It seems likely that the Book of the Dead was the real inspiration for David Syme's choice of a tomb. He was certainly acquainted with the book which, as C. H. S. David describes it, instructs the soul in what befalls it after death, and contains a collection of prayers and incantations. It is the oldest and one of the most complete accounts of primitive belief and it expresses very clearly the hopes and fears of the Egyptians with reference to the world beyond the grave. It probably would have comforted Syme to think that "He who knows of this Book is one who, in the day of resurrection in the Underworld, arises and enters in." Parts of it, notably Chapter 64, were believed to have been written by "the very finger of Thoth himself" Thoth, who was usually depicted with the head of an ibis, was the god of writing, learning and medicine and was the scribe of the lower regions, but he does not appear on Syme's tomb.
Sixteen scarabs are used in the floor tiling within the walls of the little temple and the pillars and railings outside the two entrances have ornamentation of scarabs and dozens of scarab's eggs. These eggs, warmed and brought to life by the heat of the sun, were believed to be symbolic of resurrection, while the scarab on its journey through life was believed to plead that its will might be given back to it, that its mouth might be opened and that there will be no silence of death.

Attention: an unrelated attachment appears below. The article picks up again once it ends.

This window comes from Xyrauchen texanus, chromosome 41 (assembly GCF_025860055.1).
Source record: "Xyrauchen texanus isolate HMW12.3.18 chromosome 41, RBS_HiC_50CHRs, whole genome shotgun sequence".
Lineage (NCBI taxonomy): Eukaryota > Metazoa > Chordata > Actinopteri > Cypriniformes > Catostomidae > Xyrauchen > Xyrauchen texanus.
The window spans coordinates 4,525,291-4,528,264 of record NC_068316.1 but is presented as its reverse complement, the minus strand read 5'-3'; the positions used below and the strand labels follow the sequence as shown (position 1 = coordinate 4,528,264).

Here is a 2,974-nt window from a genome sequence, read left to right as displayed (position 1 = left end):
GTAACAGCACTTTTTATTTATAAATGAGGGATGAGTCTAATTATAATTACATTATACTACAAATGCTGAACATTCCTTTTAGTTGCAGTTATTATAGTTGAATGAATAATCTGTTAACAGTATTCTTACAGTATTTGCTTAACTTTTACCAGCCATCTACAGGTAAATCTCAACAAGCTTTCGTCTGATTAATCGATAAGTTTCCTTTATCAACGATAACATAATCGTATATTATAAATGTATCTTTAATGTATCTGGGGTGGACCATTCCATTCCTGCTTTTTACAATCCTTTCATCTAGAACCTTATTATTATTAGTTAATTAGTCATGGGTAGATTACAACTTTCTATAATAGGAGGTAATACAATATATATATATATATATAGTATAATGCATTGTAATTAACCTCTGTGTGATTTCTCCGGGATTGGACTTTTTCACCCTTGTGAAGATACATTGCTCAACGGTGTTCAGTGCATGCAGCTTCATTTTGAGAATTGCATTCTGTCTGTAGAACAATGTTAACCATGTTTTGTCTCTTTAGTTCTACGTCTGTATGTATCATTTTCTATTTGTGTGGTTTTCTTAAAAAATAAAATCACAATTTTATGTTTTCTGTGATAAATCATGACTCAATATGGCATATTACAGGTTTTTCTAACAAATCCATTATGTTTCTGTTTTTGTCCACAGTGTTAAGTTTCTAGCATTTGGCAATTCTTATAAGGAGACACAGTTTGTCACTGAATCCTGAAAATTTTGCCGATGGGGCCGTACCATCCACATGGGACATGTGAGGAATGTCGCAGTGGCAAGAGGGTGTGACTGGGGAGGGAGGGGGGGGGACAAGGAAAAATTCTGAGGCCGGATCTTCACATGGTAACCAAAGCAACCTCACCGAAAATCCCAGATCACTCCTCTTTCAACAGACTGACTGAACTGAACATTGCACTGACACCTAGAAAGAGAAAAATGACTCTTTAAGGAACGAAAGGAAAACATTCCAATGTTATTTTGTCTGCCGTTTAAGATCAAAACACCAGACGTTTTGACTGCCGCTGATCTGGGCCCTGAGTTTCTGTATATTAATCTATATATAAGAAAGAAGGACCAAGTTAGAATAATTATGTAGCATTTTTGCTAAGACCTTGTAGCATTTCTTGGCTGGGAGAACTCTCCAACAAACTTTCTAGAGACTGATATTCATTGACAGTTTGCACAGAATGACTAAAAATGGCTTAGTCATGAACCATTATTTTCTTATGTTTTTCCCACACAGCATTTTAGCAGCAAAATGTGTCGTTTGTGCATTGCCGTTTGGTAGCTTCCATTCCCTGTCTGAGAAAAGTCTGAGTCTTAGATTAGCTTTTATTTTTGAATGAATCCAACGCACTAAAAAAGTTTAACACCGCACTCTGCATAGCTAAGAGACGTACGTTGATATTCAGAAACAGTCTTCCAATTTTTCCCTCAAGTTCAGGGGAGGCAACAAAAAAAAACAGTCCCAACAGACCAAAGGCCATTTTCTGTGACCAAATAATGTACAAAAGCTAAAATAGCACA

Also symbolic are the acanthus leaves that are used for the capitals of the granite columns, since acanthus leaves were supposed to have decorated the thrones of the sons of Horus during the Judgement of the Dead. There is a winged orb above David Syme's name on the lid of the tomb, which is the entrance to the vault below, and other winged orbs are placed on the lintels of the two entrances to the temple. These orbs are symbolic of a purified intelligence which lives on after death, and certainly David Syme clung to this hope.